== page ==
Smoking or chewing tobacco-based products also can cause bad breath, stain teeth, reduce your ability to taste foods, and irritate your gums.
WHAT HEALTH PROBLEMS ARE ASSOCIATED WITH BAD BREATH?
Persistent bad breath or a bad taste in the mouth may be a warning sign of gum (periodontal) disease. Gum disease is caused by the buildup of plaque on teeth. Bacteria cause the formation of toxins to form, which irritate the gums. If gum disease continues untreated, it can damage the gums and jawbone.
Other dental causes of bad breath include poorly fitting dental appliances, yeast infections of the mouth, and dental cavities.
The medical condition dry mouth (also called xerostomia) also can cause bad breath. Saliva is necessary to moisten the mouth, neutralize acids produced by plaque, and wash away dead cells that accumulate on the tongue, gums, and cheeks. If not removed, these cells decompose and can cause bad breath. Dry mouth may be a side effect of various medications, salivary gland problems, or continuous breathing through the mouth.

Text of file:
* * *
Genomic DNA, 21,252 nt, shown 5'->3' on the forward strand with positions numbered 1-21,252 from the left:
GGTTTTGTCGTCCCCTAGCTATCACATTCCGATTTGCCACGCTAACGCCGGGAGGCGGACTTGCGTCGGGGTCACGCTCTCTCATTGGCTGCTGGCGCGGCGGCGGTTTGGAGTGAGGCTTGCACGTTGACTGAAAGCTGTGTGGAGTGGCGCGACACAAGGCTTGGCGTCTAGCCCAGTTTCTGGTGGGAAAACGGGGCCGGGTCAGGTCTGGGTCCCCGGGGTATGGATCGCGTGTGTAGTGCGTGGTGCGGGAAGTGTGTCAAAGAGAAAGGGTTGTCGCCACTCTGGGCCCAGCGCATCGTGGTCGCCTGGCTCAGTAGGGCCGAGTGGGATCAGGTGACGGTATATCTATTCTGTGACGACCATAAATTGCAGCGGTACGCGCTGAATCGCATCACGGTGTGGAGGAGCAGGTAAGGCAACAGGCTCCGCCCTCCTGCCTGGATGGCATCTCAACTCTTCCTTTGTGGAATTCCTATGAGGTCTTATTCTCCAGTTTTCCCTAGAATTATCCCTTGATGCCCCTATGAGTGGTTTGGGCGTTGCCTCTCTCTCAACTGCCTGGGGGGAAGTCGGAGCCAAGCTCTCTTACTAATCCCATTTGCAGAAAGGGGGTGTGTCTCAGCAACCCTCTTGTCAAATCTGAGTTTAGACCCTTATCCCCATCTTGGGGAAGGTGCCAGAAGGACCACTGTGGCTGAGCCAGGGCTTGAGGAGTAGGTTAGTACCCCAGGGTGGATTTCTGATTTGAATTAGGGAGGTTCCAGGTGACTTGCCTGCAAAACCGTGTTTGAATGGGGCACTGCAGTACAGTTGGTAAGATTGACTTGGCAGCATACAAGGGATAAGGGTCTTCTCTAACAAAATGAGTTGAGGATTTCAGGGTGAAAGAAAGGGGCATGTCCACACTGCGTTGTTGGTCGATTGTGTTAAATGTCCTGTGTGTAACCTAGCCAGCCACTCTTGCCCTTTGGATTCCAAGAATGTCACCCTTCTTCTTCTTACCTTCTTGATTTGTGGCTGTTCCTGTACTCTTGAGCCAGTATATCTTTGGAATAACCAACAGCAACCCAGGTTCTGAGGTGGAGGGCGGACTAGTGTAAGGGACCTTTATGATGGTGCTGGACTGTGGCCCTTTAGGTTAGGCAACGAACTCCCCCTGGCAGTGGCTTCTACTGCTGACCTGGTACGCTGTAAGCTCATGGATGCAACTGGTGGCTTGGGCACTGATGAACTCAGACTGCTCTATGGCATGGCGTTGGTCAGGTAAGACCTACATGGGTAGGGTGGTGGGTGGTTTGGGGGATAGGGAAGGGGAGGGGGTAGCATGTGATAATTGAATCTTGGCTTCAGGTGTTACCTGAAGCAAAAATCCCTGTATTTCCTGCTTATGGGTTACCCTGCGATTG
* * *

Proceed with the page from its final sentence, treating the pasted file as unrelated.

Many other diseases and illnesses may cause bad breath. Here are some to be aware of: respiratory tract infections such as pneumonia or bronchitis, chronic sinus infections, postnasal drip, diabetes, chronic acid reflux, and liver or kidney problems.
Remove stain and plaque that is not otherwise removed during tooth brushing and scaling. Good oral hygiene practices and periodontal cleanings are essential in maintaining dental health and keeping periodontal disease under control.